Underground Politics Independent Politics, History, and Economy


The Underground History of English Institutions, London, and the United Kingdom

Especially as in reference to the settlement of the United States, and the origin of America's monetary systems, corporations, and ownership class


See, when William the Conqueror got to London London, there was already a walled city there and any attempt to seize it would have been quite bloody. It had old Roman defenses and advanced forges to make quality weapons and metal currency. They even had rudimentary banks and pretty good access to naval trade without much vulnerability to naval attacks. So instead, William set up his own castle and army on the other side of the river so he could keep an eye on and tax the city as much as possible. This gives him a sphere of influence over local agriculture, and it gives him a powerful point of trade leverage with the city. Oh yeah, recent discoveries also suggest that there was already a fairly urbanized Anglo-Saxon settlement there outside the walled city. They would have definitely been good allies for the new self-proclaimed king.

William's solution to gaining control of the walled city was to commission a new class of nobility: the barons, a commercial elite nominally loyal to and backed by the crown. Of course, the king couldn't control the barons and just two saeculum later they would revolt, kidnap the king, and force him to sign concessions over to the city (Magna Carta).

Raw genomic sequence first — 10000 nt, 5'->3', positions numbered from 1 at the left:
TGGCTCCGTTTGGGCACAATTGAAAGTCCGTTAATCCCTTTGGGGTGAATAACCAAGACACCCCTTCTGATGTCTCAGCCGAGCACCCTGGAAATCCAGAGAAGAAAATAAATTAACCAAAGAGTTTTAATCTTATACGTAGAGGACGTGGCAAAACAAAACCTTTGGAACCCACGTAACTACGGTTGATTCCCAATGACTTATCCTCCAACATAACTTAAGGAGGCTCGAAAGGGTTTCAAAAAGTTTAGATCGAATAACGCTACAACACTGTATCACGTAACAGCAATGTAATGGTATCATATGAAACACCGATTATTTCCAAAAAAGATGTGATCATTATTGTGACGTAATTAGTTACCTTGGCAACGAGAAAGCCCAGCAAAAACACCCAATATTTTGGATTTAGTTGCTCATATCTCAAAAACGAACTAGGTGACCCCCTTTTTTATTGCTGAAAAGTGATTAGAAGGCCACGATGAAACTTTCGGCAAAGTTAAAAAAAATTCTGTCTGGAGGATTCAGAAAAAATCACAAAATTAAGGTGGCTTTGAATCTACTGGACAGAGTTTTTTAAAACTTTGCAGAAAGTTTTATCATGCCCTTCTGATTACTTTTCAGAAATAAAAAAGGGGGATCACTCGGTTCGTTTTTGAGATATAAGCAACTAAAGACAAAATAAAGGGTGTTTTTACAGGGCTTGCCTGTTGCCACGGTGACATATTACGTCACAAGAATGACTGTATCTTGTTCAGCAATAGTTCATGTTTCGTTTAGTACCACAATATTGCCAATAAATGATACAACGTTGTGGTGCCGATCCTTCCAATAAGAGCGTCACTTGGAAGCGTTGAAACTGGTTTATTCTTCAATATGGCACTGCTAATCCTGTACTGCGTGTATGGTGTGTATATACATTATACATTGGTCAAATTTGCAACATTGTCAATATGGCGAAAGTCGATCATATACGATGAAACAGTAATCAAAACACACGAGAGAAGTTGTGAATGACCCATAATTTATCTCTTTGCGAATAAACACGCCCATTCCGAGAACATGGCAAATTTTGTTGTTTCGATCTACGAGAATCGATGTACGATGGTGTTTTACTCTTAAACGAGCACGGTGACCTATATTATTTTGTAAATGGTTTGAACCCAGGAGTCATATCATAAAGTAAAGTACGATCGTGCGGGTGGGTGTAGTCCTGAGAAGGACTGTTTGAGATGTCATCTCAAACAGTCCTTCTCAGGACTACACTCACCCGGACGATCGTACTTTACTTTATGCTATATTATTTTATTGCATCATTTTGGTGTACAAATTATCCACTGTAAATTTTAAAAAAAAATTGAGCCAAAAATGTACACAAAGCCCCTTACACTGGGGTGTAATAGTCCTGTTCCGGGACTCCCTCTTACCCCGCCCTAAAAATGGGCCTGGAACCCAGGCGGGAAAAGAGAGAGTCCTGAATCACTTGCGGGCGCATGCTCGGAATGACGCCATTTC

What concessions did they want? They wanted control of the money supply: exclusive license to mint coins and more freedom for the baronry. They also wanted a bridge over the river that could be used as fortification against the king's potential invasion. This was also around the same time the Bank of London opened its first branches in Ireland & Scotland (next to the brand new prisons and noble's castle, of course).


Fast forward a mega-cycle and some of the walls between banks, kings, and priests started to break down between Henry VIII, Elizabeth, and James_I_of_England itemtype='http://schema.org/Person'>James I. Instead of London building up defenses pointed internally, the ruling classes start to plot together about expanding influence externally.

So by the time James I was king of the UK (~1600), the military could actually expand out and start to collect land & taxes from the Scottish & Irish. Even though James himself was Scottish, this was a pretty messy process because the army was basically enforcing the king's ownership of everything. But to keep the nobles happy, the crown had to give them bigger mansions, more rural estates, and more for-profit plantations packed with virtually free labor.

"Oh, this was your land? Those were your ancestral cattle herds? Haven't you heard that all cows and dirt belong to the crown now?" Add in Guy Fawkes, and suddenly everyone and every clan who didn't immediately submit was written off in the English history books as terrorists, heathens, raiders, and bandits.